For people in much of the country, temperatures are going down and utility bills are skyrocketing up. Home heating accounts for about 45 percent of the typical American household’s energy bill, according to the U.S. Department of Energy.
One of the biggest culprits behind high heating bills is heat loss that occurs through small holes and cracks in the home’s envelope. Though seemingly small, these little escape hatches can drain up to 25 percent of a home’s heat, DOE reports.
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To prevent excessive heat loss, a house can be “air sealed” and insulation can be added to the walls and attic. A credentialed energy auditor can help determine where the biggest problems are and how to address them. A programmable thermostat can help as well. According to DOE estimates, that simple item alone can shave up to 15 percent a year off of home energy bills.
Other tips: Make the most use of natural light and heat during the day by opening curtains and shades, and then close them at night to help keep the heat inside. While turning on a ceiling fan may seem counterintuitive in cold weather, setting a ceiling fan to spin clockwise will help to push down hot air that has risen.
Space heaters, such as portable electric heaters or direct vent wall heaters, are a common solution for supplementing or replacing a central heating system when only a small area needs additional heat. However, it’s important to be mindful of the safety concerns involved. Unvented portable combustion heaters can cause carbon monoxide poisoning, illness and even death if not used properly. Be sure to adhere to all manufacturer instructions and equip your home with a carbon monoxide detector.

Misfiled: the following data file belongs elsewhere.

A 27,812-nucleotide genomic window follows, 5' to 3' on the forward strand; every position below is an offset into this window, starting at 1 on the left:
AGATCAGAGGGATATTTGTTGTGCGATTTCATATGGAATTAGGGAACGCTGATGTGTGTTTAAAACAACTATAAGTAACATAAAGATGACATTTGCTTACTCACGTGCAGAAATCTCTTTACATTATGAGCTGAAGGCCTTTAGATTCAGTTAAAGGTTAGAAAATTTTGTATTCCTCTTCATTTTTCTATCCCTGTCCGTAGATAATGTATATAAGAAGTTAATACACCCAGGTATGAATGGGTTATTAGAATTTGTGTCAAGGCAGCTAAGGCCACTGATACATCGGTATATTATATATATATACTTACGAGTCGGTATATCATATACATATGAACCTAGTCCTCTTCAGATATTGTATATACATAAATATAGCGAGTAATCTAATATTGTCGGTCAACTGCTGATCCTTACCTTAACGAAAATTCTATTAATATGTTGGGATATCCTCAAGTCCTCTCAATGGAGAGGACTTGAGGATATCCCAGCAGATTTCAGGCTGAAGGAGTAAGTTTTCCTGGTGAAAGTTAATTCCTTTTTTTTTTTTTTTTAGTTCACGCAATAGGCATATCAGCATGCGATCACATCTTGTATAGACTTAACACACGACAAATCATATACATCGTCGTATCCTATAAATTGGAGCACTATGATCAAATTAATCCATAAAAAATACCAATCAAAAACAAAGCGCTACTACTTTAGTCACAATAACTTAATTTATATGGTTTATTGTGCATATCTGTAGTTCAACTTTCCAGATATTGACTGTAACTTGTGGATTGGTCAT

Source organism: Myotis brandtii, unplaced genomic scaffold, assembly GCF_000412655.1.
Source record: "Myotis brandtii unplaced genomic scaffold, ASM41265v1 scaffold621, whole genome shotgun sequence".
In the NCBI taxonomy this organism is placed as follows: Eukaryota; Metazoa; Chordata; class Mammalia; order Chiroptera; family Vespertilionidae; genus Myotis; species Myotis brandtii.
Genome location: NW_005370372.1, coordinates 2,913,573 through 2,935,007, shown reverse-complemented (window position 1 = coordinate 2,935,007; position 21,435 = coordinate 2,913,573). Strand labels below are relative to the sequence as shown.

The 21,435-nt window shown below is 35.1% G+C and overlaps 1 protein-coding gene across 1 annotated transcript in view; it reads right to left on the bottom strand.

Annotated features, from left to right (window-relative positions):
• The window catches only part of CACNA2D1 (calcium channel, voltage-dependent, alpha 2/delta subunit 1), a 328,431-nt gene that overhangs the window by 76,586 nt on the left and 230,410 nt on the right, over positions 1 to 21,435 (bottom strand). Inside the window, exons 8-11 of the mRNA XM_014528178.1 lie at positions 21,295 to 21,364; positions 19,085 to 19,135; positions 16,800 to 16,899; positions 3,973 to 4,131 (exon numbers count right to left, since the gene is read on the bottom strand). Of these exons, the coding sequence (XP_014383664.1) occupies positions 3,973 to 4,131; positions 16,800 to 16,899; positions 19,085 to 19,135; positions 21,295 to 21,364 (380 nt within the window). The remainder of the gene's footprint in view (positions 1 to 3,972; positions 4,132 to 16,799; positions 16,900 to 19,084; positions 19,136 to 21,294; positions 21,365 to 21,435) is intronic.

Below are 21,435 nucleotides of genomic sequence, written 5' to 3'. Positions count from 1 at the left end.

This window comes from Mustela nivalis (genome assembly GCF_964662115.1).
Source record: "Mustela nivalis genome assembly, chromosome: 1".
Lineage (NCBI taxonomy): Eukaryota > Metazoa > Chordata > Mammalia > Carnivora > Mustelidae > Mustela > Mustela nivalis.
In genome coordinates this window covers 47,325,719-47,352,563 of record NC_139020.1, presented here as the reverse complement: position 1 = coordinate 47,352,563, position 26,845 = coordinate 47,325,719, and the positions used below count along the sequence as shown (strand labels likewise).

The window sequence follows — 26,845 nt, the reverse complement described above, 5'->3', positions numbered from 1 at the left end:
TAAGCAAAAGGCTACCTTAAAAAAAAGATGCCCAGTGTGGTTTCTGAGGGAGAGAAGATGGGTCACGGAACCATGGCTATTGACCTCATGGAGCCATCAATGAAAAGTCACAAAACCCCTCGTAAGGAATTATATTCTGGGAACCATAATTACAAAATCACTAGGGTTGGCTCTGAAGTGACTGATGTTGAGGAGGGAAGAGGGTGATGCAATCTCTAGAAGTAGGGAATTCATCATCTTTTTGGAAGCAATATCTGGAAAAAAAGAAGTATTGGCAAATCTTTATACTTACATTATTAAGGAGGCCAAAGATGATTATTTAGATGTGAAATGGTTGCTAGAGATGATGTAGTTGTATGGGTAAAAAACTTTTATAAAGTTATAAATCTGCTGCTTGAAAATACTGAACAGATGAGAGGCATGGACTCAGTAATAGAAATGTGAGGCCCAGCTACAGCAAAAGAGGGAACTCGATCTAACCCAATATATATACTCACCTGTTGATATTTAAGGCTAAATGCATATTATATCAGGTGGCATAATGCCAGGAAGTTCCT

For more information about how to maximize a home’s performance, efficiency and accessibility, take a virtual tour of the energy-efficient Home for Life. You'll also want to check out the Department of Energy infographic (a snippet of it is seen above) featuring information about home heating systems and strategies for cutting back on the energy — and cost — required to heat a home.
Claire Easley is a writer at Hanley Wood, publisher of Remodeling and Builder magazines. AARP Livable Communities is a sponsor of the Hanley Wood Home for Life project.
Also of Interest:
- Home Energy Savings: 22 Smart Ways to Spend Less
- 6 Places to Never Use Your Debit Card
- AARP Foundation Tax-Aide: Get free help preparing and filing your taxes
- Join AARP: Savings, resources and news for your well-being
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